By Veronique Greenwood The coin is in the illusionist’s left hand, now it’s in the right — or is it? Sleight of hand tricks are old standbys for magicians, street performers and people who’ve had a little too much to drink at parties. Sign up for Science Times: Get stories that capture the wonders of nature, the cosmos and the human body. On humans, the deceptions work pretty well. But it turns out that birds don’t always fall for the same illusions. Researchers in a small study published on Monday in the Proceedings of the National Academy of Sciences reported on Eurasian jays, birds whose intelligence has long been studied by comparative psychologists. The jays were not fooled, at least by tricks that rely on the viewer having certain expectations about how human hands work. However, they were fooled by another kind of trick, perhaps because of how their visual system is built. Magic tricks often play on viewers’ expectations, said Elias Garcia-Pelegrin, a graduate student at the University of Cambridge who is an author of the study. That magic can reveal the viewers’ assumptions suggests that tricks can be a way into understanding how other creatures see the world, he and his colleagues reasoned. Eurasian jays are not newcomers to subterfuge: To thwart thieves while they’re storing food, jays will perform something very like sleight of hand — sleight of beak, if you will — if another jay is watching. They’ll pretend to drop the food in a number of places, so its real location is concealed. © 2021 The New York Times Company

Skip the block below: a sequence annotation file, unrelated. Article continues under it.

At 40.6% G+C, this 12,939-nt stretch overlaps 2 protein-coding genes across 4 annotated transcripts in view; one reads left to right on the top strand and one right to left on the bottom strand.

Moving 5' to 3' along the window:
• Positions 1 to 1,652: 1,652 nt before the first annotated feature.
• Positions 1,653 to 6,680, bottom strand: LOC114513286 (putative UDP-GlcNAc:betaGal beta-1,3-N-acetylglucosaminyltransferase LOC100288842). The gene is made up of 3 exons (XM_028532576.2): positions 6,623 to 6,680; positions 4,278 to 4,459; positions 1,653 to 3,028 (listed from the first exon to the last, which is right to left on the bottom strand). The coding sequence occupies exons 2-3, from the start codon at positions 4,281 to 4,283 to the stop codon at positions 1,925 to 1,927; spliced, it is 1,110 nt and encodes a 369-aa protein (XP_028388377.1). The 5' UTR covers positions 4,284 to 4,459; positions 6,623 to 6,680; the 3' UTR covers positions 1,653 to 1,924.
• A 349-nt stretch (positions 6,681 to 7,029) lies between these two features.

Keyword: Attention; Learning & Memory
Link ID: 27843 - Posted: 06.02.2021

Vincent Acovino A young, red-handed tamarin monkey. Some of these monkeys are changing their vocal call to better communicate with another species of tamarin. Schellhorn/ullstein bild/Getty Images In the Brazilian Amazon, a species of monkey called the pied tamarin is fighting for survival, threatened by habitat loss and urban development. But the critically endangered primate faces another foe: the red-handed tamarin, a more resilient monkey that lives in the same region. They compete for the same resources, and the red-handed tamarin's habitat range is expanding into that of the pied tamarins'. Their clashes sometimes end in violent altercations. But in a recent study, scientists have discovered that the red-handed tamarin is altering its vocal calls to better communicate with the pied tamarin. Tainara Sobroza, an ecology Ph.D. student who worked on the study, says these "territorial calls" are used to warn other species that they are encroaching on their territory, or coming too close to a crucial survival resource. "When this happens, [the two species] usually engage in vocal battles," she says, which sometimes prevent the violent physical battles between the two species. Researchers likened the change in calls to speaking with an accent. "They might need to say 'tomahto' instead of 'tomayto' — that's the kind of nuance in the accent, so that they can really understand each other," Jacob Dunn, a professor of evolutionary biology who worked on the study, told The Guardian. Article continues after sponsor message When analyzing the vocal call of both species, the scientists discovered that the red-handed tamarins new call has a narrower bandwidth and an increased amplitude, making the sound clearer and the duration of the call longer. The result is a call that travels better through the dense forest. © 2021 npr

Keyword: Animal Communication; Language
Link ID: 27842 - Posted: 06.02.2021